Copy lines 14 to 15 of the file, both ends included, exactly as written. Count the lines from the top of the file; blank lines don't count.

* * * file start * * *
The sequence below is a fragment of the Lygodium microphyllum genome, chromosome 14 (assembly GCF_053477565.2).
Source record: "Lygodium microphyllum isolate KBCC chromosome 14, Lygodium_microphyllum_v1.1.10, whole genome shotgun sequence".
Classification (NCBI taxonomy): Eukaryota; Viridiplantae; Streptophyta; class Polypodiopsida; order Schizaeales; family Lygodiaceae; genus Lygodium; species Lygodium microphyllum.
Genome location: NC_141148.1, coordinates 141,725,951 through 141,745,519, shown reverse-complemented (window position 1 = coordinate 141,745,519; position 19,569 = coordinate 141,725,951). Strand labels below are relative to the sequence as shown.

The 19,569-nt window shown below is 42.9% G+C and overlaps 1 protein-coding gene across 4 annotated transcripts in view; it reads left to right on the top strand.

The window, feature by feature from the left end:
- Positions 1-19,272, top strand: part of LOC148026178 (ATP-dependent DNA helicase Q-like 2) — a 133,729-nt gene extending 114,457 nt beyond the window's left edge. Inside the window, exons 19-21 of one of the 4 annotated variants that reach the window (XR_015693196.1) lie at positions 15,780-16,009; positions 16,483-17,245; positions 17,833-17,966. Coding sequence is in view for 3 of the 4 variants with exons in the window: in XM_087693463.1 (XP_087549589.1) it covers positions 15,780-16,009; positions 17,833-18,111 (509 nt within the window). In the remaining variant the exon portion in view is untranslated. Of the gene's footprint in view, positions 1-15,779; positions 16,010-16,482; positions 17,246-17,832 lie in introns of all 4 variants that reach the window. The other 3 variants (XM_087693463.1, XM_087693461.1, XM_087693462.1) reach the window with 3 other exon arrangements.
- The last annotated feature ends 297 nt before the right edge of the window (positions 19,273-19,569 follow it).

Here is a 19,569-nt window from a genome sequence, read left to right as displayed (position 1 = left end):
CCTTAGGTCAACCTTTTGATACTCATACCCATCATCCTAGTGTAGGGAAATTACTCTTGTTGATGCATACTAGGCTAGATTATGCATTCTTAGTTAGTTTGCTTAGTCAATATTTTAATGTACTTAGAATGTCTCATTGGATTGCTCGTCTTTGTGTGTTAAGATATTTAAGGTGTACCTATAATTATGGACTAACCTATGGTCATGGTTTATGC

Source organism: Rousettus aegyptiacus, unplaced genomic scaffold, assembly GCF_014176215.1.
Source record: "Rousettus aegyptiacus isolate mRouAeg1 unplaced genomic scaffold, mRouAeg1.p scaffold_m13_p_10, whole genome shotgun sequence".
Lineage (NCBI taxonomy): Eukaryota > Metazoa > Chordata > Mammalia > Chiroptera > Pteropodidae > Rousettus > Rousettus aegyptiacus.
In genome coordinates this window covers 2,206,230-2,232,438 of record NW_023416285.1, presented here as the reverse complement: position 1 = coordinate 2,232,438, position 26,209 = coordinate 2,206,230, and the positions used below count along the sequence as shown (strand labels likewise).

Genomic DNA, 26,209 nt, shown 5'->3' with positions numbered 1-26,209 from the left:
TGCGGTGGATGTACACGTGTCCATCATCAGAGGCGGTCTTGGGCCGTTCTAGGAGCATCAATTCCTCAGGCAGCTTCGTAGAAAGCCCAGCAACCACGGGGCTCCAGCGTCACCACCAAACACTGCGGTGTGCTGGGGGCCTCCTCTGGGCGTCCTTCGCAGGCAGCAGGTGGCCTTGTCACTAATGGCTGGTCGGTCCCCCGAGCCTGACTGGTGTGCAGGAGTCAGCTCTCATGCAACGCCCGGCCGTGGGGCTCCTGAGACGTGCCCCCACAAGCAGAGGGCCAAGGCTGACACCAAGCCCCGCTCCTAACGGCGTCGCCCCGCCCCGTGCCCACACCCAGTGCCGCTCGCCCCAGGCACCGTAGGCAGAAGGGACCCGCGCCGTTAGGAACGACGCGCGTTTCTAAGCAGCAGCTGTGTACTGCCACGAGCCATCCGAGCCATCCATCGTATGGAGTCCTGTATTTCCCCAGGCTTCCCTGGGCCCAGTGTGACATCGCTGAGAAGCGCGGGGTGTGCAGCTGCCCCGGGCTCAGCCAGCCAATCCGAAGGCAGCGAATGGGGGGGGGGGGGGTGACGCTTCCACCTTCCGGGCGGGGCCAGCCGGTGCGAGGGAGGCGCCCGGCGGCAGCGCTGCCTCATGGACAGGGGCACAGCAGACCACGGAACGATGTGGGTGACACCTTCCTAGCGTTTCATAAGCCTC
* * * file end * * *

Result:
In genome coordinates this window covers 2,206,230-2,232,438 of record NW_023416285.1, presented here as the reverse complement: position 1 = coordinate 2,232,438, position 26,209 = coordinate 2,206,230, and the positions used below count along the sequence as shown (strand labels likewise).

Genomic DNA, 26,209 nt, shown 5'->3' with positions numbered 1-26,209 from the left: